The cytoskeleton provides structural integrity and determines localization of proteins and organelles throughout the cell. The focus on structure and transport has overshadowed the role this ubiquitous network plays in cell signaling cascades, though it participates in transduction of signals from the plasma membrane to the nucleus. Clearly the discovery that neurofibrillary tangles (NFTs) in Alzheimers disease (AD) brain are made up of the microtubule (MT)-associated protein τ and evidence that the toxic amyloid peptides in AD can lead to τ hyper-phosphorylation and cytoskeletal dystrophy support the assertion that disruption of the MT network is an early signaling event in neurodegenerative cascades. Thus we have been testing the hypothesis that drugs that can moderate such signals through interactions with MTs would protect neurons against Aβ toxicity. Drugs targeted to MTs are currently used as anti-cancer agents, due to their blockade of cell proliferation and induction of cell death. However, we and others have now found that low concentrations of compounds that help stabilize MTs do indeed protect post-mitotic neurons challenged with various toxic stimuli. Therefore we propose that the cytoskeletal network actually serves as a sensor for the overall state of the neurons and a first-line transducer of stress signals. Drugs that can moderate initiation of such early signaling events do protect against disruption of the cytoskeleton and neuritic dystrophy in neuronal cell cultures. In vivo proof-of-concept studies in animal models will require the development of agents that can protect cytoskeletal integrity and also cross the blood brain barrier.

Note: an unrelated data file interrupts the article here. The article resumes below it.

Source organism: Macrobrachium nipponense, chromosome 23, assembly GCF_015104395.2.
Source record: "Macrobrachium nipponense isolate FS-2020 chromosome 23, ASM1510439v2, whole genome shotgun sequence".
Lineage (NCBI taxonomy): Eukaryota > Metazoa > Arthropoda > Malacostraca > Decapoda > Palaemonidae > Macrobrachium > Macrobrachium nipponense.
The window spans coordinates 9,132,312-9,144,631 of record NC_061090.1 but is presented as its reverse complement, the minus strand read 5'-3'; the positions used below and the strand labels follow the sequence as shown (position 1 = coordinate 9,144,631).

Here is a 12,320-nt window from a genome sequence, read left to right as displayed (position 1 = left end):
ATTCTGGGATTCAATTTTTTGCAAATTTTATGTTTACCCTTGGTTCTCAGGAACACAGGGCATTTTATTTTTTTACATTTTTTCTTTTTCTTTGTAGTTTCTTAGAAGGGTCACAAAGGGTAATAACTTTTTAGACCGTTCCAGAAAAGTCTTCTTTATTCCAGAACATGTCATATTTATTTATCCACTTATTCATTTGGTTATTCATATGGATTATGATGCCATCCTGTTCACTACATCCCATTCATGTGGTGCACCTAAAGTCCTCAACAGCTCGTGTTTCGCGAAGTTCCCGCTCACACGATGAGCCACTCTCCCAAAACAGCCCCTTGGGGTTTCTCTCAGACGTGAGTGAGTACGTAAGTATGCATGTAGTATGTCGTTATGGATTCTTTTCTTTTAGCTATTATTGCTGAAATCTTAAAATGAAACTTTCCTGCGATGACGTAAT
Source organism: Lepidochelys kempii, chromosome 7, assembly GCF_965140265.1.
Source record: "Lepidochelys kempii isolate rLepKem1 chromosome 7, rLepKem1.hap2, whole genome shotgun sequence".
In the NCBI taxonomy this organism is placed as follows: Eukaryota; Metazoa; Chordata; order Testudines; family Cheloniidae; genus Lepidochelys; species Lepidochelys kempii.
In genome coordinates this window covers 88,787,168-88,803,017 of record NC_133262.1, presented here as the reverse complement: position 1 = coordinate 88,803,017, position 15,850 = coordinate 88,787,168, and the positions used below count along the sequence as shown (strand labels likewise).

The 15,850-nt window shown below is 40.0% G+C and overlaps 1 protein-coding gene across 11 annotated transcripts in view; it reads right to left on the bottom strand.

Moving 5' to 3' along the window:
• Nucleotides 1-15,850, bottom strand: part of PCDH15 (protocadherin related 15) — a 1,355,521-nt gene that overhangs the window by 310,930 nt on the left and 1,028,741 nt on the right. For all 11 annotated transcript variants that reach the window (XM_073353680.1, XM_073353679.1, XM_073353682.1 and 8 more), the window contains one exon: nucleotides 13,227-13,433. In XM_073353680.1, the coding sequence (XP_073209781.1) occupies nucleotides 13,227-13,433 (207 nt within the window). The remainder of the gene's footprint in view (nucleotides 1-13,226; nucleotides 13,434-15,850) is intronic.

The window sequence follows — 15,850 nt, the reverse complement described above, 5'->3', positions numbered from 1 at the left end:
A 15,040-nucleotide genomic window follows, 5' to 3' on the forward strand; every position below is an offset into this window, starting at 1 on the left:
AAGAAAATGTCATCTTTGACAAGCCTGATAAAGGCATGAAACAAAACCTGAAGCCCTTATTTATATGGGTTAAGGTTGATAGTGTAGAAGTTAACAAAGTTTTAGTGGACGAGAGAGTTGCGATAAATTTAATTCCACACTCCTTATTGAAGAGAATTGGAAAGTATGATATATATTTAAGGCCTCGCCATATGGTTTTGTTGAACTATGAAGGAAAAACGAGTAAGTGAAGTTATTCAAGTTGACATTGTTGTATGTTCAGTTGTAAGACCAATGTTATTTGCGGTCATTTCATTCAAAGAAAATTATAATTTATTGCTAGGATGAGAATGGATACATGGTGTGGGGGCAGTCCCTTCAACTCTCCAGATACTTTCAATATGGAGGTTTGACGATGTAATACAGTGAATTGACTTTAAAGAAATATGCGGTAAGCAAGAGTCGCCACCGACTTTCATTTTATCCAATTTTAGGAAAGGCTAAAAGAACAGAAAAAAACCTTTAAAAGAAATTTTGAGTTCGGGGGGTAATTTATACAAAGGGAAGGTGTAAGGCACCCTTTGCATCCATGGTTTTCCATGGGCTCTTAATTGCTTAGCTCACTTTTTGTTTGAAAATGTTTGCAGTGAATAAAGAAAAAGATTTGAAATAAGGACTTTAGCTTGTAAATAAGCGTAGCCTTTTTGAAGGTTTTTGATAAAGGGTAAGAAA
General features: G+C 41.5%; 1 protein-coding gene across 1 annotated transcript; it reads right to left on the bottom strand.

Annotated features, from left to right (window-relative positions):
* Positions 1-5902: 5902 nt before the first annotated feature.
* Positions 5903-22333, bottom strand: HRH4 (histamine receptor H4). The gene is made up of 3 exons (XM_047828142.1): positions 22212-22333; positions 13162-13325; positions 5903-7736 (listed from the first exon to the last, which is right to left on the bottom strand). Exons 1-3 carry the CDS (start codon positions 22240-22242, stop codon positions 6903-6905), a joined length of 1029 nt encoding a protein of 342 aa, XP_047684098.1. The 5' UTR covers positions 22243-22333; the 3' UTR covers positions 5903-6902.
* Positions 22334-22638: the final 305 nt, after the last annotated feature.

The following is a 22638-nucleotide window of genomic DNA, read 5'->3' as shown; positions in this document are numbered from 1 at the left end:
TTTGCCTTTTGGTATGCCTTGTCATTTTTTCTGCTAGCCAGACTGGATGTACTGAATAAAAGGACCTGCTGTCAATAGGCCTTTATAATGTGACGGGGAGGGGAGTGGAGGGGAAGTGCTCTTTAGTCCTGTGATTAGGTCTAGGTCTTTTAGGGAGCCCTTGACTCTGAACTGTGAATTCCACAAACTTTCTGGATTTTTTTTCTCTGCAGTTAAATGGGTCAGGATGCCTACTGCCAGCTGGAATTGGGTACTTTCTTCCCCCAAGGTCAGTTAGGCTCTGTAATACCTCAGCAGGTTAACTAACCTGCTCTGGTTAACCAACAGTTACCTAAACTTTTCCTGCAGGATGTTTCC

Keywords: microtubules (mts), transduction, signaling pathways, axonal projections, neurofibrillary tangles, alzheimer, ’, s disease (ad), neurodegeneration
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